That was some opening weekend in the Heineken Champions Cup and how rugby needed it, even if it was merely a diversion.
Reading the harrowing revelations by Steve Thompson, Michael Lipman and Alix Popham regarding the symptoms they are suffering as a consequence of being diagnosed with early onset dementia, the emotional and emotive piece by Johnny Watterson in these pages on Benjamin Robinson last Friday, and so many more words, any rugby supporter would have had their perspective on the benighted game they love altered again.
Many of the features and phraseology associated with rugby increasingly sit more uncomfortably – the shuddering big hits, the gladiatorial bravery, players “putting their bodies on the line”, the clear outs that are tagged “good shots”.
Amidst the weekend’s entertainment, the best fare on offer since the end-of-summer resumption, one of the most pleasing aspects was that for all the power there was so much elusive footwork by the little guys as well.
Whether it was Cheslin Kolbe doing his thing in the Kingspan Stadium, or his Toulouse team-mate Antoine Dupont for that matter, Steff Evans and Gareth Davies helping the Scarlets to outwit and outmanoeuvre Bath, Louis Carbonnel and Gabin Villiere dissecting Sale Sharks on Saturday, and others, the relatively little ’uns shone in a game that had become increasingly dominated by behemoths.
It was a reminder that once upon a time rugby was meant to be a game of elusion as well as collisions. Perhaps too it was evidence that the welcome but long overdue attempts by the game to reduce the height of tackles is also providing more room for players of all shapes and sizes, which was meant to have been one of the game’s best and defining features.
But like much else in the game, more needs to be done, first and foremost to make it safer, but also due to it being under the microscope like never before. Rugby is a popular game, but it’s also an unpopular one and all the more so if it is seen not to protect the participants, which should be every official’s first responsibility. Everything else is secondary.
Hence, every failure to stamp out foul play will be magnified. A prime example was the penultimate game in the Tri Nations series, when New Zealand beat Argentina 38-0. In the 80th minute, with the All Blacks leading 31-0, their replacement prop Tyrel Lomax caught the Argentinian Lucio Sordoni on the side of the head with his arm when going off his feet for a needless “clear out”.
Despite being alerted to the incident by his TMO, referee Nic Berry inexplicably saw fit to only brandish a yellow card when for the sake of the sport it had to be red. Worse still, there wasn’t even a citing. This is not designed to be an anti-All Blacks stance. Foul play and dangerous clear-outs are committed by all teams, but they have to be eradicated, simply for reasons of player safety.
The examples don’t have to be that severe. At Thomond Park on Sunday, a late hit into the back of Conor Murray after he had executed a box kick and the second of two late hits on Munster’s replacement outhalf Ben Healy went unpunished without even a penalty.
Nor is this meant to be anti-English or anti-officials. In such a fast-moving sport, it is difficult for even four officials to catch everything that happens over the course of 80 minutes on a rugby pitch.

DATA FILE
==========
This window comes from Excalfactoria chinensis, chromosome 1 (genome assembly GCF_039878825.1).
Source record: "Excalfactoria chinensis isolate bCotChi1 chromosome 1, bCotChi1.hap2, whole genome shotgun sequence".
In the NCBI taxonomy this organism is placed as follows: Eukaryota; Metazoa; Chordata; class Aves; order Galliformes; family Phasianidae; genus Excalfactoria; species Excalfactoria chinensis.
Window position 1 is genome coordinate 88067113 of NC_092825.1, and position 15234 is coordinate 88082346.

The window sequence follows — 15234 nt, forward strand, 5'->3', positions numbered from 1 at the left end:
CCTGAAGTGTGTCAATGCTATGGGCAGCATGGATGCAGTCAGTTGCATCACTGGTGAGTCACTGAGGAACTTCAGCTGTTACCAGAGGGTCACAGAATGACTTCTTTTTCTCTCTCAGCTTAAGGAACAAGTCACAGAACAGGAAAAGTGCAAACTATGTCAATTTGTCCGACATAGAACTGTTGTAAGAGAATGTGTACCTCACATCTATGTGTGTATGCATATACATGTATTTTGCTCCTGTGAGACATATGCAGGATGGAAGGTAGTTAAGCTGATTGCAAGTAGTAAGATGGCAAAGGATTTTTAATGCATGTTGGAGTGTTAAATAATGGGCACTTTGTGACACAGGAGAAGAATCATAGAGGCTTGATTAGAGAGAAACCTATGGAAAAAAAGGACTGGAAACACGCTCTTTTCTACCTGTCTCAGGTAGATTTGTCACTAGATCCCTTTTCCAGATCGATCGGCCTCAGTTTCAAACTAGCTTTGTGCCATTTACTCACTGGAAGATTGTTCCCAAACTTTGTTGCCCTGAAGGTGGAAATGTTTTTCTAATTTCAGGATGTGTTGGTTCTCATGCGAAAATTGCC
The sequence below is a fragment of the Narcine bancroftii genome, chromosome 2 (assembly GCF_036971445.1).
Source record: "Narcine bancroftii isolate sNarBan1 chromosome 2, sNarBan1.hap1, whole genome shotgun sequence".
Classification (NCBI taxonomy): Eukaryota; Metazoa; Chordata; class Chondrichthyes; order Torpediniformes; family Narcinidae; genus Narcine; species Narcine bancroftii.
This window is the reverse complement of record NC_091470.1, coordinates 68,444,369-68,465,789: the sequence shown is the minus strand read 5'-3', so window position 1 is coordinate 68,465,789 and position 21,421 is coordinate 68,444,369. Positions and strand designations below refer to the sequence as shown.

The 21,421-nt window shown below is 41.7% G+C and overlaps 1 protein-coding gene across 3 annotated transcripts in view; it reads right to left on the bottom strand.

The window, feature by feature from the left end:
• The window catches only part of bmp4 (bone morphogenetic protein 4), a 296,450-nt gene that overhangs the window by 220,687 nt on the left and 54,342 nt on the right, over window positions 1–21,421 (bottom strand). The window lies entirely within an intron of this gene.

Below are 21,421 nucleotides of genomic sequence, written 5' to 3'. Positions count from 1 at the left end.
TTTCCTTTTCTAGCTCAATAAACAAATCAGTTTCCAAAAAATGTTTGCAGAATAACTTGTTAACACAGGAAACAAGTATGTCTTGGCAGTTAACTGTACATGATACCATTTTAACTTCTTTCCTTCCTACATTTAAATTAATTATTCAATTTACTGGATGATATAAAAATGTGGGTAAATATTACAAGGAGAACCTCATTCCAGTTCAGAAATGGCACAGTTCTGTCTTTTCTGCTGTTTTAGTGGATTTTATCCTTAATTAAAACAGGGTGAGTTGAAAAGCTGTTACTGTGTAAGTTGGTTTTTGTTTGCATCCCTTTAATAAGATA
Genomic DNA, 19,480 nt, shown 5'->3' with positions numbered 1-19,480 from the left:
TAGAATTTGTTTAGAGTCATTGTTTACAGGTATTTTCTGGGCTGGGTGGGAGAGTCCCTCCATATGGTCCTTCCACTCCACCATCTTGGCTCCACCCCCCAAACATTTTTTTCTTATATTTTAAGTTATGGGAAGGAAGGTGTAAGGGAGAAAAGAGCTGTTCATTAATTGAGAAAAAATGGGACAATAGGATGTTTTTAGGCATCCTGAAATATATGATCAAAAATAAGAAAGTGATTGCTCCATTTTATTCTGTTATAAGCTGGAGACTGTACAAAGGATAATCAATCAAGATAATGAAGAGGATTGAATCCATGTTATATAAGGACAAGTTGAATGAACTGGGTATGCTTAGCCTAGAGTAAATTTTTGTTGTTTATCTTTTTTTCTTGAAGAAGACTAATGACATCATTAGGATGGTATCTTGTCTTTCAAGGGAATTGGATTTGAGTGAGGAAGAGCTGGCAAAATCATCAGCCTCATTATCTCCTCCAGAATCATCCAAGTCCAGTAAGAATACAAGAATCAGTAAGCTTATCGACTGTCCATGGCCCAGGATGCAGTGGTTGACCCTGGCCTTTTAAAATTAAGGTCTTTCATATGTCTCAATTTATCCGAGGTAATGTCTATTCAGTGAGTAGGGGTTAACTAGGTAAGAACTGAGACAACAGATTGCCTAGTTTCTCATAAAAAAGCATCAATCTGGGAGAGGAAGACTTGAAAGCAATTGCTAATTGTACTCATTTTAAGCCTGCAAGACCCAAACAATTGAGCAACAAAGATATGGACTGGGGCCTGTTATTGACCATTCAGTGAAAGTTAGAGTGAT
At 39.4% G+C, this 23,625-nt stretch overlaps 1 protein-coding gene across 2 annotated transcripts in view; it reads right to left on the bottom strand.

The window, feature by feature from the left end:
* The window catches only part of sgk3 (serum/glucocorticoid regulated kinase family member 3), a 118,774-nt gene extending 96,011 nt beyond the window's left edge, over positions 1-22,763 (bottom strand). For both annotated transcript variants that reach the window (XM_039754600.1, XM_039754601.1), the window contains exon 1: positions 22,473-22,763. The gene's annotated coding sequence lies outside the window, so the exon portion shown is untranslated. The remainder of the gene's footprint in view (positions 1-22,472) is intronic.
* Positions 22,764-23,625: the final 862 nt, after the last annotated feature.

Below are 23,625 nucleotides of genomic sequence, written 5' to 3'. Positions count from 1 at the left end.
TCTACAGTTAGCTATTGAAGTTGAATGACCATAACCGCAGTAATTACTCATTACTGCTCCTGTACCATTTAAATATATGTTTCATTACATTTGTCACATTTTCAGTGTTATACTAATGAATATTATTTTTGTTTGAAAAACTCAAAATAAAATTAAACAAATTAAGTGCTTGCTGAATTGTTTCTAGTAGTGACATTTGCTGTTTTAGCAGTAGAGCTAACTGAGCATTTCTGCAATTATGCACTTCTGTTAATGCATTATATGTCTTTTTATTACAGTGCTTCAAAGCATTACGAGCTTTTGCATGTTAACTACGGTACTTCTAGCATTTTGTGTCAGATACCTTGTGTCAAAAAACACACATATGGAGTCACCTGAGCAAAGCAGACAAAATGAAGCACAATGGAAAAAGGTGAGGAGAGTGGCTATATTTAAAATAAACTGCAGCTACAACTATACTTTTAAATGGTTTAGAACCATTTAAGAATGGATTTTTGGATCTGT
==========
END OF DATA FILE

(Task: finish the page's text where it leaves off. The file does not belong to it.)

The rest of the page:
Even over the weekend, mindful of how the game is being watched forensically, it appeared as if there were more recourse to video replays in order to identify acts of foul play. The jobs of match officials, already difficult, have become even harder. It might mean more stoppages, more reviews, more yellow cards, more red cards, but so be it. Patience may be required.
No less than in foul play, rugby also has baggage in the way it adapted after its headlong rush into professionalism, which was by simply “beasting” their players and, as illustrated by Thompson’s account, this legacy endured into the Noughties.
This extended to perhaps delay in acknowledging the serious issue of head injuries and enacting law changes to make the game safer. There is obviously now the benefit of hindsight but there is also now improved medical advice and management of these injuries.
Reading the piece by in The Irish Times last Saturday by Jack Anderson, a professor of law at Melbourne University, it may transpire that players who played rugby before the early 2010s will have a more difficult case than those who played subsequently and have suffered brain trauma as a result of sustained impact hits.
Like the NFL, World Rugby conducted their own research into the rising number of concussions, but for credibility’s sake more independent research would be preferable.
That is why the example of the RCSI research with the Leinster Schools on training loads and injury rates is important. It is independent in nature, being funded by the charitable trust and receiving technological support from World Rugby. The results of this research will hopefully inform not only the game in this island but also internationally. Parents, teachers, coaches and players need those reassurances.
Latterly the more radical changes which the NFL made to their game have made American Football safer and now rugby must do the same. It’s not a question of optics, it’s about making the game safer and proving it to be so as well as being seen to do everything in its power.
In all of this, one has some sympathy for the former Munster, Irish and Lions team doctor, Dr Éanna Falvey, who inherited the position of World Rugby’s chief medical officer in January this year. Having been hit with all the endemic problems caused by the pandemic, he and others have an enormous and extremely difficult task on his hands.
But now more than ever, rugby needs to be seen to make the sport safer still, and prove it is doing so.